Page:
So i thought OK, i dont have to practice right, but even then i cant think of anything that i would want to do when i have the degree, i've looked literally every option and i feel like throwing up knowing i have to do it all my life.

In the last month i can't wake up in the morning anymore, i can't read and can't study... I get panic attacks daily. I breath heavily and i'm very unpleasnt to be with because i'm angery that it didn't turn right for me.
It makes me think, do i really want to give up my health for something i dont even want to do anymore?

I mean - sure everyone has their moments when they ask themself if that really the right choice? but at the moment im very much beyond that. i basically started to HATE it. I only go to the courses that i have to go, and always try to avoid anything that has anything to do with animals. how did it happen to me?

So whats next? i have no idea. i got no money left (but got no debt), if i quit i can no longer continue (we all know that) and honestly i dont think i want to continue. My parents are disappointed at me and i wake up every morning feeling like crap. I'm still enrolled for the next semester, but i have 2 major tests coming up next week and i havent even read one page for them.

I'm really fed up with this profession, and i havn't even started with it, which makes me think that sooner or later i will probably give up as a vet or get a heart attack because of it or even worse, maybe comitting suicide because of it, but at the same time i can't give up these 3 years so easily, i've worked so hard.

How do i approach this, should i finish my degree and hate it? should i quit and face something else, somehow?

I understand.

I would get a medical and psychological evaluation as previously suggested. Medicine might be needed for your brain health.

I would complete the program. Once you have your degree you can go into other areas of veterinary medicine other than direct care. Veterinarians are involved in research at pharmaceutical companies, they work for government agencies, they work in public health, etc. There are other choices. Your education and your degree are highly valuable and will create opportunities for you that you might not otherwise have.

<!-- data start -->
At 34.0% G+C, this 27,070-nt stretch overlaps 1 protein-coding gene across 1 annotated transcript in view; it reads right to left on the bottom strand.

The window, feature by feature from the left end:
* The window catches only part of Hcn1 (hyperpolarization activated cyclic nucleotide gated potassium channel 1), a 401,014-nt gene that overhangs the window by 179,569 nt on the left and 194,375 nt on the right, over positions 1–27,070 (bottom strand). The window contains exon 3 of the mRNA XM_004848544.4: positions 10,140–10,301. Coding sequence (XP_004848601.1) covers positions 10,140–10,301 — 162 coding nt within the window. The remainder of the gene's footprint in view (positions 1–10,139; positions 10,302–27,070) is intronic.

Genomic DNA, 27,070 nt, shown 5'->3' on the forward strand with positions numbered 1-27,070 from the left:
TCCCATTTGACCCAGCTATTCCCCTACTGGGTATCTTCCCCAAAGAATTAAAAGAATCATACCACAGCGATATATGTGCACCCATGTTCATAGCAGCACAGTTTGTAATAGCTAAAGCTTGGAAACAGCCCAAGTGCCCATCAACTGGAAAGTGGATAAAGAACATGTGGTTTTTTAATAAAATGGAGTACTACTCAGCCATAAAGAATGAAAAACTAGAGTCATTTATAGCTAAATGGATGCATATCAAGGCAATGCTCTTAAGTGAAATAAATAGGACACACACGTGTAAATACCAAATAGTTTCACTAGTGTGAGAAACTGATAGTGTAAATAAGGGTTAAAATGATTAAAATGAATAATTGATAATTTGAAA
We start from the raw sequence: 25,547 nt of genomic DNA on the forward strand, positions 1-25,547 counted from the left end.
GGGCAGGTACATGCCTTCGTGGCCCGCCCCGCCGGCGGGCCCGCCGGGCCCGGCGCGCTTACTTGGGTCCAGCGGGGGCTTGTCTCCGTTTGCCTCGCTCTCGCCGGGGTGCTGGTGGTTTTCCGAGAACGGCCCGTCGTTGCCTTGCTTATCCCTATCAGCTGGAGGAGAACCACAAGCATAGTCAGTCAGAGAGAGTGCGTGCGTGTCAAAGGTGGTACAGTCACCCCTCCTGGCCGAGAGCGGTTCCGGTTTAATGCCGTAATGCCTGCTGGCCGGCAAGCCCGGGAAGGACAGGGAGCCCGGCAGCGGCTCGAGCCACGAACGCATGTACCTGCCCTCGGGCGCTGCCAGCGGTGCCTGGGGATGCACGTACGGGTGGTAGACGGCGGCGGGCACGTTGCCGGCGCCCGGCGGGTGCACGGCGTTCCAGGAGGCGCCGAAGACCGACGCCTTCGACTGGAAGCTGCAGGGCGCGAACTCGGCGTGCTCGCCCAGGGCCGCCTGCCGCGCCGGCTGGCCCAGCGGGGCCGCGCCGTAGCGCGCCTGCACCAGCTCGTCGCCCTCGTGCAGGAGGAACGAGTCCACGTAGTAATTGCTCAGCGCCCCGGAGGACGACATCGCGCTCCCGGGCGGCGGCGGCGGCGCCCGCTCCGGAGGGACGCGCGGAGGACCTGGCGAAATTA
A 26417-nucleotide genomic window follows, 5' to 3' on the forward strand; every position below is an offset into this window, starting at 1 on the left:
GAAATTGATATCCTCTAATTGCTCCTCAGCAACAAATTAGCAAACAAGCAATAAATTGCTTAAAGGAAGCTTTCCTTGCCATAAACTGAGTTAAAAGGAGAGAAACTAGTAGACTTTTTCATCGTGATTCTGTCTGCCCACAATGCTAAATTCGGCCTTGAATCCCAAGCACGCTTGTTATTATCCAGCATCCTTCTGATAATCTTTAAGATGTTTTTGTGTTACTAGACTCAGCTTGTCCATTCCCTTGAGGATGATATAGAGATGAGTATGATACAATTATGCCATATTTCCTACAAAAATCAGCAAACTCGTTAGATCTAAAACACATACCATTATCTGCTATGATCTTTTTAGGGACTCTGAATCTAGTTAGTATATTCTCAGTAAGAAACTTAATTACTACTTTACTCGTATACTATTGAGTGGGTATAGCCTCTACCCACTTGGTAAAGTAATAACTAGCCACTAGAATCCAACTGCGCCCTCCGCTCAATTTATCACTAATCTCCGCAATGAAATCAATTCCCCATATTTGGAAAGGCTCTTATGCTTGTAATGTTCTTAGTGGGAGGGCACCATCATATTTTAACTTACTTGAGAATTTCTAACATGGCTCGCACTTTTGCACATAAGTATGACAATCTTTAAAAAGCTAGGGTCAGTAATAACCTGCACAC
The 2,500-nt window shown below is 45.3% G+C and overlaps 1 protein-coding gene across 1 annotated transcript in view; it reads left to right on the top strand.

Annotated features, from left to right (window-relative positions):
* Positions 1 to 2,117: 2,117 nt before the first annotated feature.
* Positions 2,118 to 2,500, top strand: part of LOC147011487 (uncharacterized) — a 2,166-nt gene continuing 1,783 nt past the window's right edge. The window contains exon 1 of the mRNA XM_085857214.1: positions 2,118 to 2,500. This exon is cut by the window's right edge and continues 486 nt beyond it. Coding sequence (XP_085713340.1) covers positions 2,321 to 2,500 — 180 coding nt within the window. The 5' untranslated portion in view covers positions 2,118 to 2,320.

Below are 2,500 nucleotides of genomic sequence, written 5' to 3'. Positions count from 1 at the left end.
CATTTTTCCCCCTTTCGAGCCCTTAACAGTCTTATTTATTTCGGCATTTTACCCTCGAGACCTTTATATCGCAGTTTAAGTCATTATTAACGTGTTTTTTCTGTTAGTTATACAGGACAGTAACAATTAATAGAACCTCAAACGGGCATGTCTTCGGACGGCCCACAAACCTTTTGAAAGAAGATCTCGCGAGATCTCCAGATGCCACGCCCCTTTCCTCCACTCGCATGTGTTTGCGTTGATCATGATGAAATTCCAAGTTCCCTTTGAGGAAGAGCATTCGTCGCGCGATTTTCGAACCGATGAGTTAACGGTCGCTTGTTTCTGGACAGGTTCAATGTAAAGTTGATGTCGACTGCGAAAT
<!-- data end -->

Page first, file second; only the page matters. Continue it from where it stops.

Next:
OP
S

somevetstudent

2+ Year Member
Jul 28, 2016
5
1
Wow, you guys are just amazing.

its very encourging to hear your stories and this helps me a lot to get back in track.

I've decided, not to pursue my veterinary degree for now. i'm exploring new interests and trying to relax (Man, i didn't relax in a long time). The reason i do it is because if i will finish vet school, i know that i won't be happy with what i do. Life is short and i should get the most of it, doing something i genuinely love.

@RadRadTerp and @Lab Vet and @Gemgrrrl, i really cant describe how much your posts have inspired me. i've went back to my country and got a job offer in a software firm to be a programmer. they gonna pay for my education if i will prove my self to get a long term job. the best part is, the job offer is still open and i might take it, just to take some time off, maybe i'll do another degree later, maybe i won't, who knows, who cares, i just want to start enjoying my life. i'm still thinking about that job offer.

I need to get my sh1t together, then i will make a plan on what i wanna be, and how i get there.